You can layer topics like “Cryptocurrency” with the Fortune 500 smart topic to find relevant articles quickly and ask Leo to include them in your Feeds.

Set a Leo Priority or Leo Web Alert with these filters to see articles about what Fortune 500 companies are doing with cryptocurrency and blockchain technology.

The Fortune 500 smart topic is available to Enterprise level customers. Try it today, or start a 30 day trial here.

Before using Leo, our team at Danone would struggle to find the most relevant information about our market and competitors. We would need to track our competitor names on Google News which would bring a lot of noise. Now that we use Leo to track our competitors, we have easy access to articles that are super aligned with what we need to track in our day to day.”

Yong Wang, Strategy & Global Insights, Danone

Find what matters with advanced AI

Put the power of AI in your hands, and track Fortune 500 events and trends proactively. Now available to all users in our Enterprise plan.

start 30 day trial

How can I access this Smart Topic?

This smart topic, as well as, Big Tech and industries, and more are part of Leo’s Advanced AI skills, and are available as part of our Enterprise level plans.

Can I try this before I upgrade?

Yes! We offer a 30-day free trial of our Enterprise level plan, including onboarding and access for your team. Request your trial here.

Which companies are included in this Smart Topic?

Each organization in the “Fortune 500” entity belongs to the list of the 500 largest United States corporations (by total revenue in 2020), listed by Fortune here. 

Can I teach Leo to understand other types of organizations?

Absolutely! Several of our Enterprise customers have shared lists of companies they would like to track in their Feedly. Please reach out to if you’re an Enterprise customer and we can help you track a custom company list.

✇ Feedly Blog

Feedly is hiring a Marketing Automation Manager

Por Sarah Hartland — 30 de Junho de 2021, 00:22
Work at feedly

We’re looking for a hands-on Marketing Automation Manager with Hubspot expertise to help us level up our B2B marketing efforts. You will own our Hubspot environment across the Marketing, Sales and Customer Success teams, and be responsible for educating the broader organization on data hygiene and digital marketing best practices.


Leverage Hubspot and other automation tools to improve marketing processes and productivity, keep up with and implement digital marketing best practices, and make recommendations to support the success of the marketing team.


  • Own Hubspot execution across the Sales and Marketing Hub, with a particular focus in Workflow creation and analytics.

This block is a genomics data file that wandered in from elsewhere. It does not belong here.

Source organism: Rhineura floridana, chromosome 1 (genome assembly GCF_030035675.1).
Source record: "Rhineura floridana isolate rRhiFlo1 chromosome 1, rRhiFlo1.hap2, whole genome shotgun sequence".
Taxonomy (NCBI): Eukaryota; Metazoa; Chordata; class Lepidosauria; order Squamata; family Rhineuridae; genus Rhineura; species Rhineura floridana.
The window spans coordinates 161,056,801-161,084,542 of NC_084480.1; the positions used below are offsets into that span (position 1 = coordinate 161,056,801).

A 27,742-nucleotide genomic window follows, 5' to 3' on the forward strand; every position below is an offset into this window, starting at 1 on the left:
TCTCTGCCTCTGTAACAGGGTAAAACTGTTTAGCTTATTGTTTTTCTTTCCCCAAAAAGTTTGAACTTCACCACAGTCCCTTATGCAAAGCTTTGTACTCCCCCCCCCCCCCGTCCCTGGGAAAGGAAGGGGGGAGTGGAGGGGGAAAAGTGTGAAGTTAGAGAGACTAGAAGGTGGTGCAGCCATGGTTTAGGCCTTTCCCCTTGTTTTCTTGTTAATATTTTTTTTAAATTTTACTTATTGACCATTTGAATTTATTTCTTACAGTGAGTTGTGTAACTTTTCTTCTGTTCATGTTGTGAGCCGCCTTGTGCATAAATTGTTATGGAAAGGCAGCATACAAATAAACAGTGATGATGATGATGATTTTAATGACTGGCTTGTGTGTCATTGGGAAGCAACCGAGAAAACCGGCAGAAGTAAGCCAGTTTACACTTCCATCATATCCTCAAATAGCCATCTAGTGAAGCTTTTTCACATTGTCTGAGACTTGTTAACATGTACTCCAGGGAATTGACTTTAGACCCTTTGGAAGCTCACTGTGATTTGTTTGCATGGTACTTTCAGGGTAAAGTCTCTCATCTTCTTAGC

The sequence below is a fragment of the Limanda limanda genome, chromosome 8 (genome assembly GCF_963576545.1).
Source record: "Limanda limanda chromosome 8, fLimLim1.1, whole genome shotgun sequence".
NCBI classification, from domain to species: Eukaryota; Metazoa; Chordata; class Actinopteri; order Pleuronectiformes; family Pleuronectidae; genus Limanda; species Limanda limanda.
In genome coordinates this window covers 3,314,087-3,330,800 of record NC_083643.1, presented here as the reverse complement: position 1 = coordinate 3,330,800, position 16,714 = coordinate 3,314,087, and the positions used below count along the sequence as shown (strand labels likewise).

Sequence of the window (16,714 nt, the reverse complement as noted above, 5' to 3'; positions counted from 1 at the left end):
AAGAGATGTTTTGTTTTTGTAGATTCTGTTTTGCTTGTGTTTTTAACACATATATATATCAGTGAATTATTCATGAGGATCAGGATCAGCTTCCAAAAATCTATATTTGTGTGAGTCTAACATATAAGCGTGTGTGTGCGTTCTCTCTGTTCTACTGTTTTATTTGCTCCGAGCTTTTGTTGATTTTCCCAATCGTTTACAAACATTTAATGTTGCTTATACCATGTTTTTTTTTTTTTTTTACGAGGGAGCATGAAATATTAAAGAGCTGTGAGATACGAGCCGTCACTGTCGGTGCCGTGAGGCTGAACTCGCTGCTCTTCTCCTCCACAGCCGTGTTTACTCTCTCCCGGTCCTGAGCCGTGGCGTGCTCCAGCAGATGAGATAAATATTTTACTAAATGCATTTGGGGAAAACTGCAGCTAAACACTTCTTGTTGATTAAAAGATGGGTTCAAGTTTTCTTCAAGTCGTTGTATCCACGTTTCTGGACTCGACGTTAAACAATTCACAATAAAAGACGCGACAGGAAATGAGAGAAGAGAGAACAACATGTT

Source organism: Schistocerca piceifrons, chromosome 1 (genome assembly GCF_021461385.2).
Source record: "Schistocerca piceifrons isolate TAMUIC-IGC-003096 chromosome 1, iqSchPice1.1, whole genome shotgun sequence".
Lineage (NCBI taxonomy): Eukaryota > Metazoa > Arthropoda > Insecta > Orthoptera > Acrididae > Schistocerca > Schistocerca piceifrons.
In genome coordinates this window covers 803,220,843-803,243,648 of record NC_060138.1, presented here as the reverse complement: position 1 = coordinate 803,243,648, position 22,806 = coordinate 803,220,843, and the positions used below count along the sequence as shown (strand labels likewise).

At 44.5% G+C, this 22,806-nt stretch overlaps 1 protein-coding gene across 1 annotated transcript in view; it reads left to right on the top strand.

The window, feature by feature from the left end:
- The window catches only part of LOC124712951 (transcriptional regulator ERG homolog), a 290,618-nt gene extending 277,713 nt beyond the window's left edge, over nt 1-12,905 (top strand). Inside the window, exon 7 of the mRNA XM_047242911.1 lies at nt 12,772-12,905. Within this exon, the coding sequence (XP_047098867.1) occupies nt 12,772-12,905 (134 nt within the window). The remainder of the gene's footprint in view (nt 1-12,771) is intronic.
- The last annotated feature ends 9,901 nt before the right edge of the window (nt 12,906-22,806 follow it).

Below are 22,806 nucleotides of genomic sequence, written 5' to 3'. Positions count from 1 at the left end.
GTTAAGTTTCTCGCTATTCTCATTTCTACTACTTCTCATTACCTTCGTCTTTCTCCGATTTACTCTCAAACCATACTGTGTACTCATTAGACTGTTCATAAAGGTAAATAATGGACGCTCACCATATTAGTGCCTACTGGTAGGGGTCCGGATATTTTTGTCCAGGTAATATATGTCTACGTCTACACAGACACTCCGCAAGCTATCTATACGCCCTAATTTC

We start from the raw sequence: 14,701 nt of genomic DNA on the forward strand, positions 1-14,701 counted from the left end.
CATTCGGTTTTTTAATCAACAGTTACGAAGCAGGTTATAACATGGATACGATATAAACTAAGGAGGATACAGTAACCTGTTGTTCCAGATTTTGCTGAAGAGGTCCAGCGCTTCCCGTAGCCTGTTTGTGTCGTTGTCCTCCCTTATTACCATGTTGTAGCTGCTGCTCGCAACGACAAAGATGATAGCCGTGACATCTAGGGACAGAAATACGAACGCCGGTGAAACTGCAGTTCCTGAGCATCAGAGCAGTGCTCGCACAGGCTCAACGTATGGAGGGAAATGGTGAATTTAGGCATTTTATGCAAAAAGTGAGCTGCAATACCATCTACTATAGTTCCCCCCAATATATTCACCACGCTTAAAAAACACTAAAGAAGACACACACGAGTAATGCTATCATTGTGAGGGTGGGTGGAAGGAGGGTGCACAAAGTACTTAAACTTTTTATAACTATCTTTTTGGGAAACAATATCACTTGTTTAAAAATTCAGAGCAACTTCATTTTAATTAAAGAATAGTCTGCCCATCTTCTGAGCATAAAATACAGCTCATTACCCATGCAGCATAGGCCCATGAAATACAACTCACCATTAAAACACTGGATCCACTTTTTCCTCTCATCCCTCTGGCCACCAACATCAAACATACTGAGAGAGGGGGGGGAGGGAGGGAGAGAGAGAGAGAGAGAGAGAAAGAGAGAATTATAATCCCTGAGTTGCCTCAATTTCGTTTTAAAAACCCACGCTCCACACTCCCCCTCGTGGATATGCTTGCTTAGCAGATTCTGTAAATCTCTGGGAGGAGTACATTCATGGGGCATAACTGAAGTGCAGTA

• Work with the team to ensure contact database hygiene, proper audience segmentation, and object, property and record maintenance.
  • Set up email campaigns in collaboration with the broader marketing team, recommend and implement A/B and multivariate testing, and advise on ways to continuously improve overall email performance.
  • Continuously research relevant keywords opportunities and keep the content team up to date on these findings.
  • Assist with social media ideation, scheduling, and reporting.
  • Identify and educate the team on best practices for marketing automation, audience targeting and database hygiene, events and behavioral tracking instrumentation and digital channel measurement.
  • Set up and publish blog posts in WordPress.
  • Maintain and create Zapier integrations between several systems, including but not limited to Feedly, Hubspot, Copper CRM, Typeform, Slack and more.

Required skills and experience

  • You have 3+ years of experience with Hubspot, particularly focused on technical implementation. You’re also comfortable setting up custom events and behavior triggers in Hubspot and Google Analytics.
  • You have incredible attention to detail.
  • You can conduct keyword research for specific projects and monitor trends in order to make recommendations.
  • You have experience in B2B marketing.
  • You’ve managed cross-functional projects with success.
  • You’re an independent problem-solver, but not afraid to ask for help when needed.

Preferred skills and experience

  • You’re comfortable with HTML and CSS.
  • You have SaaS start-up experience.
  • You have experience in the cybersecurity or biopharma industry.
  • You already use and love Feedly.
  • You have experience working with developers and writing technical software requirements.


  • Salary range: $70-90k, depending on experience, cross-functional abilities and location.
  • Remote working: Feedly is a remote-first startup, located in the San Francisco Bay Area. We believe in doing work we love, from places we love! Whether you prefer to work from home or an office, we support with coworking costs and a solid home-office setup.
  • Flexible hours: We believe that performance should be measured on output, and not when and how you work, so at Feedly, you will find a lot of flexibility to design your own rhythm of work.
  • A social work-life: We are a small and sociable group. We make an effort to stay connected with Zoom team kick-offs every week, 1-1s, and social catch-ups over games. Post Covid we expect to meet up every quarter for a few days of workshops and fun.
  • Growth mindset: We think learning is key to winning so we have created a learning budget of $1,200 per person to spend on courses, conferences, coaching or whatever you think will help you improve and grow.